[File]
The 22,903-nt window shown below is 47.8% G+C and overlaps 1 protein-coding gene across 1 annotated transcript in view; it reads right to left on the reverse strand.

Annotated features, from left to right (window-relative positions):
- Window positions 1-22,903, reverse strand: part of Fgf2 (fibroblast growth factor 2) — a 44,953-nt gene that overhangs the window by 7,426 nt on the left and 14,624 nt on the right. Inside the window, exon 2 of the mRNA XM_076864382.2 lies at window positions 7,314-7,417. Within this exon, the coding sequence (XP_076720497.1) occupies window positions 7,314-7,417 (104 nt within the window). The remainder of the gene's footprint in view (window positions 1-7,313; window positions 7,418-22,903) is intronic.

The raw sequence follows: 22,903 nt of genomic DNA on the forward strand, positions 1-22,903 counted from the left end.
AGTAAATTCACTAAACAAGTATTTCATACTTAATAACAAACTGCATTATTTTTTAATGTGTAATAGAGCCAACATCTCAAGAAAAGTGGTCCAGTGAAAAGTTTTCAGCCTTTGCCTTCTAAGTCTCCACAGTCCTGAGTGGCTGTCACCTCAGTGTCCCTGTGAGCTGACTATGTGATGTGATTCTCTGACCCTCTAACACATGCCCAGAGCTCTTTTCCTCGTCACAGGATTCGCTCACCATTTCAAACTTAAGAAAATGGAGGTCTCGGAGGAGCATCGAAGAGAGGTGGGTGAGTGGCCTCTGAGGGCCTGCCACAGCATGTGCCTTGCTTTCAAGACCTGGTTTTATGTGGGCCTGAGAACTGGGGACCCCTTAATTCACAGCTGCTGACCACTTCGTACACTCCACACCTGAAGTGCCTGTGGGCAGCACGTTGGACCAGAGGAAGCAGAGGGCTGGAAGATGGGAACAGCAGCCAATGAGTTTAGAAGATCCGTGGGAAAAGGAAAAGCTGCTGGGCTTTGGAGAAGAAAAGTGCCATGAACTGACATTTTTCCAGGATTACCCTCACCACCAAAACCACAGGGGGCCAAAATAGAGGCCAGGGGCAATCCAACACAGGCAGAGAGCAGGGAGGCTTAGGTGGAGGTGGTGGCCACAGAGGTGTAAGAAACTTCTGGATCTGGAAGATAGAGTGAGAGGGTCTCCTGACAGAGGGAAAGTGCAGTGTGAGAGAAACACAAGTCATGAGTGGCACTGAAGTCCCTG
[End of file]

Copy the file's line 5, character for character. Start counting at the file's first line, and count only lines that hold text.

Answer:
AGTAAATTCACTAAACAAGTATTTCATACTTAATAACAAACTGCATTATTTTTTAATGTGTAATAGAGCCAACATCTCAAGAAAAGTGGTCCAGTGAAAAGTTTTCAGCCTTTGCCTTCTAAGTCTCCACAGTCCTGAGTGGCTGTCACCTCAGTGTCCCTGTGAGCTGACTATGTGATGTGATTCTCTGACCCTCTAACACATGCCCAGAGCTCTTTTCCTCGTCACAGGATTCGCTCACCATTTCAAACTTAAGAAAATGGAGGTCTCGGAGGAGCATCGAAGAGAGGTGGGTGAGTGGCCTCTGAGGGCCTGCCACAGCATGTGCCTTGCTTTCAAGACCTGGTTTTATGTGGGCCTGAGAACTGGGGACCCCTTAATTCACAGCTGCTGACCACTTCGTACACTCCACACCTGAAGTGCCTGTGGGCAGCACGTTGGACCAGAGGAAGCAGAGGGCTGGAAGATGGGAACAGCAGCCAATGAGTTTAGAAGATCCGTGGGAAAAGGAAAAGCTGCTGGGCTTTGGAGAAGAAAAGTGCCATGAACTGACATTTTTCCAGGATTACCCTCACCACCAAAACCACAGGGGGCCAAAATAGAGGCCAGGGGCAATCCAACACAGGCAGAGAGCAGGGAGGCTTAGGTGGAGGTGGTGGCCACAGAGGTGTAAGAAACTTCTGGATCTGGAAGATAGAGTGAGAGGGTCTCCTGACAGAGGGAAAGTGCAGTGTGAGAGAAACACAAGTCATGAGTGGCACTGAAGTCCCTG